They aren’t technically on the Puget Sound faculty, but their example over the decades has made them revered teachers of a curriculum in loyalty, humility, and grace.
I spend my lunch hour most days tramping with a 50-pound pack on my back from campus down to Old Town and back up the 29th Street hill. I’d rather be getting my daily exercise on a trail leading to some high point in the Olympics, but the North End of Tacoma is a fine place to walk, as towns go. The sidewalks here may be one of the last places in America where strangers still greet one another with a smile and a “Hey there.”
On a matchless afternoon last summer, a day when the channel in Commencement Bay was white with glacial runoff that had come all the way down the Puyallup from Mount Rainier, I was walking along Yakima Street in a T-shirt that said in big, maroon letters stacked on my chest: “LOGGERS KICK AXE.” I’d bought it at a men’s basketball game a couple of years back, when Puget Sound was in the NCAA Division III playoffs.
Near the intersection with Steele Street I saw a gentleman in sunglasses coming up the hill. I was going down, and when we met the man stopped and said, “That’s a good shirt.”
“Are you a graduate?” I asked.
“Yes,” he said. “Class of ’50.”
I introduced myself, and so did he: “I’m Don Hoff.”
“Oh for crying out loud,” I replied. “I’m ashamed not to have recognized you.”
He touched his sunglasses. “Must be the disguise,” he said with winning good humor.
It couldn’t have been any other way.
For decades Don and Nancy Riehl Hoff have been showing people around here the power in humility, friendship, and gentle perseverance. Their lives have been so completely intertwined with the university that a list of everything they’ve done for their alma mater would take up several pages in this magazine.
They’d be embarrassed if we printed such an accounting, but if they’ll indulge us a few lines, we’d like to mention that Nancy, a true-blue (OK, true-maroon) member of the Class of ’51, retired from the university Board of Trustees in May after 28 steady, selfless years on the job. She’s been president of the alumni association and president of the Women’s League. In 1984 a grateful college presented her with its Alumni Service to the University Award for a lifetime of volunteer work that began 60 years ago when she was an undergraduate.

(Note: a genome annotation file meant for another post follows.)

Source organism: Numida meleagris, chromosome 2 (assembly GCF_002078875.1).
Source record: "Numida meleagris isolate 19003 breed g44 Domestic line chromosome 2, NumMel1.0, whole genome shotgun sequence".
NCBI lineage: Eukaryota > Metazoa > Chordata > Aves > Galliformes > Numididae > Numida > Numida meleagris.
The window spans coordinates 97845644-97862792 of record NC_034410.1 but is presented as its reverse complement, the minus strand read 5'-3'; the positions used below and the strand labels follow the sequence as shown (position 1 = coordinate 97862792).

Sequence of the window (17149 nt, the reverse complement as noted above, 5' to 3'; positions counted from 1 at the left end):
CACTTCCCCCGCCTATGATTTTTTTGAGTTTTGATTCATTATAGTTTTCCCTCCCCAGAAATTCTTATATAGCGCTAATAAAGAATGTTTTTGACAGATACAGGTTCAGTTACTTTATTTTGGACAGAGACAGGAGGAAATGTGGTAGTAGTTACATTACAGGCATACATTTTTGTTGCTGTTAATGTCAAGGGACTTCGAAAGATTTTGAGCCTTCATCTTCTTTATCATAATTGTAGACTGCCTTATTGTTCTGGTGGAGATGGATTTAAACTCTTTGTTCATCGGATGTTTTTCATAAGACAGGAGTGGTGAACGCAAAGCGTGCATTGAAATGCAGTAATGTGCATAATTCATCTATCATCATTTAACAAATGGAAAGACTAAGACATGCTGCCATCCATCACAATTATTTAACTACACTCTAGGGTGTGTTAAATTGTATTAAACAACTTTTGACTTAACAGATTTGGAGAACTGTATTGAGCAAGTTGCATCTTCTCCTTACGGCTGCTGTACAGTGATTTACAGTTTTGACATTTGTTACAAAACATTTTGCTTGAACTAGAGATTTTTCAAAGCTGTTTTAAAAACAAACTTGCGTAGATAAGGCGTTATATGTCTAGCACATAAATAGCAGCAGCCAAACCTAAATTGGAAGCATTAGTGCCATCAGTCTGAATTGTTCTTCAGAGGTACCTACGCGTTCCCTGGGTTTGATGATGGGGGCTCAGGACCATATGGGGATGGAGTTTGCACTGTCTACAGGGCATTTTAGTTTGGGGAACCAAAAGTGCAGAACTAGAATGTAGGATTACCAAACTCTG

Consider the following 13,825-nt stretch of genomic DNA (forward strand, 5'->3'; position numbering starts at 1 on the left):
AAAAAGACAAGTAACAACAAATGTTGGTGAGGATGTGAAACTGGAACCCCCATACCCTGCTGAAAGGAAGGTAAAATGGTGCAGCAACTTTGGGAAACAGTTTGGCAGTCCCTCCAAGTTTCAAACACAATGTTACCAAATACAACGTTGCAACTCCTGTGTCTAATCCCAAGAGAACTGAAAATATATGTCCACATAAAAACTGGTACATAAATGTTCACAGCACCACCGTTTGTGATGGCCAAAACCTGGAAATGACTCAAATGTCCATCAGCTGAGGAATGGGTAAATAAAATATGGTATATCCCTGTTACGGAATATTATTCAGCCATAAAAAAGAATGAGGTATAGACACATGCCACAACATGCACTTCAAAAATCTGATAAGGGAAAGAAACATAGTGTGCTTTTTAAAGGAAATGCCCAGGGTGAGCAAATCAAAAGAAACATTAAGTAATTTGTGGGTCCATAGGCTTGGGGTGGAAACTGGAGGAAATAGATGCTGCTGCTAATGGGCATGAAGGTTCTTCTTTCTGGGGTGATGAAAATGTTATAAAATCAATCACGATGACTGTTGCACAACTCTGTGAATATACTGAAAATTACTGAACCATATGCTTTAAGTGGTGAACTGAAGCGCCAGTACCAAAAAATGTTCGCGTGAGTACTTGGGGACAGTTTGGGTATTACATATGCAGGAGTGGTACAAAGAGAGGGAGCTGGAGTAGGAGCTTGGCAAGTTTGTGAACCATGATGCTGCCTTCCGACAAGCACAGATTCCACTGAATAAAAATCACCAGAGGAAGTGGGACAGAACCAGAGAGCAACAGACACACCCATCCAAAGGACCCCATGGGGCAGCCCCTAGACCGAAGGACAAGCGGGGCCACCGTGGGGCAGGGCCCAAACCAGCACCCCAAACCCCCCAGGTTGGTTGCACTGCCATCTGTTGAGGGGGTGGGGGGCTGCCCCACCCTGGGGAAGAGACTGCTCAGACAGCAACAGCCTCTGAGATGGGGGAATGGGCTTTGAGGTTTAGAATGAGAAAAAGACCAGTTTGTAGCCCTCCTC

Don, who played on the CPS basketball team, has been on the Logger Club board since 1985. He’s chaired the John Heinrick Athletic Scholarship Committee, honoring his old coach, and was a founding member of Toppers, the original alumni athletic booster club. He was a recipient of the university Lifetime Achievement Award in 1995.
The Hoffs are Tacoma people, she a teacher in the public schools and he the president of a company that provides sales representatives for hardware manufacturers. They raised four children in the North End, and their ties with family and friends run deep and long. Just one example: They’ve been sharing Thanksgiving dinner with the clans of Dick Eckert ’48 and Henry Pond ’50 for more than 50 years.
Their generosity is legendary. They’d kill us if we made a big deal of that, too, but we should at least mention the Don M. and Nancy R. Hoff Endowed Scholarship Fund and their work for the Class of ’50 and the Class of ’51 endowed scholarships.
The couple may well be the all-time greatest boosters of UPS sports. It is rumored that Don was the mysterious guy in the maroon baseball hat seen shaking hands and heartily thanking every single UPS football player as the team headed into the locker room on Oct. 8, 2005, after beating PLU for the first time in 18 years. Even if the story is apocryphal it would be in character for Don.
“Don Hoff doesn’t just attend a Logger football game or basketball game,” President Ron Thomas wrote when I asked for observations about the Hoffs. “His heart rises with every completed pass and each bruising tackle. His eyes squint in pain with each shot made by the opponent, or missed by a Logger. Nancy is no less passionate, though somewhat more philosophical in her demeanor at these contests, always by Don’s side in the bleachers or in the stands, fastening her determined gaze on the field of play as if it were history unfolding before them. And for them it is, maybe even a little more than for the rest of us whose hearts are there, too.”
Everyone, it seems, has a story about the Hoffs.
Alumni Association President Ken McGill ’61 finds it telling that they always attend the university golf tournament and at the fundraising dinner bid high on auction items. “Although I do not know that either of them have ever played golf,” he notes. (They don’t.) “Last year they went with the basketball team to Brazil and had a wonderful time mixing with the players. The year before they went to Hawai’i to join the team at a preseason tournament.”
Another longtime trustee, Bill Weyerhaeuser, says it would be hard to find another couple that exemplifies such loyalty and commitment to the university.
So, in recognition of all this, at a meeting of the trustees on May 11, a proclamation was read, which concluded: “These resolutions are presented to Nancy and Don Hoff as a warm expression of the esteem and affection in which they are held by their colleagues on the Board of Trustees and by the students, faculty, staff, and alumni of the University of Puget Sound.”
The board then rose as one and applauded for a very long time.
Chuck Luce is the editor of Arches.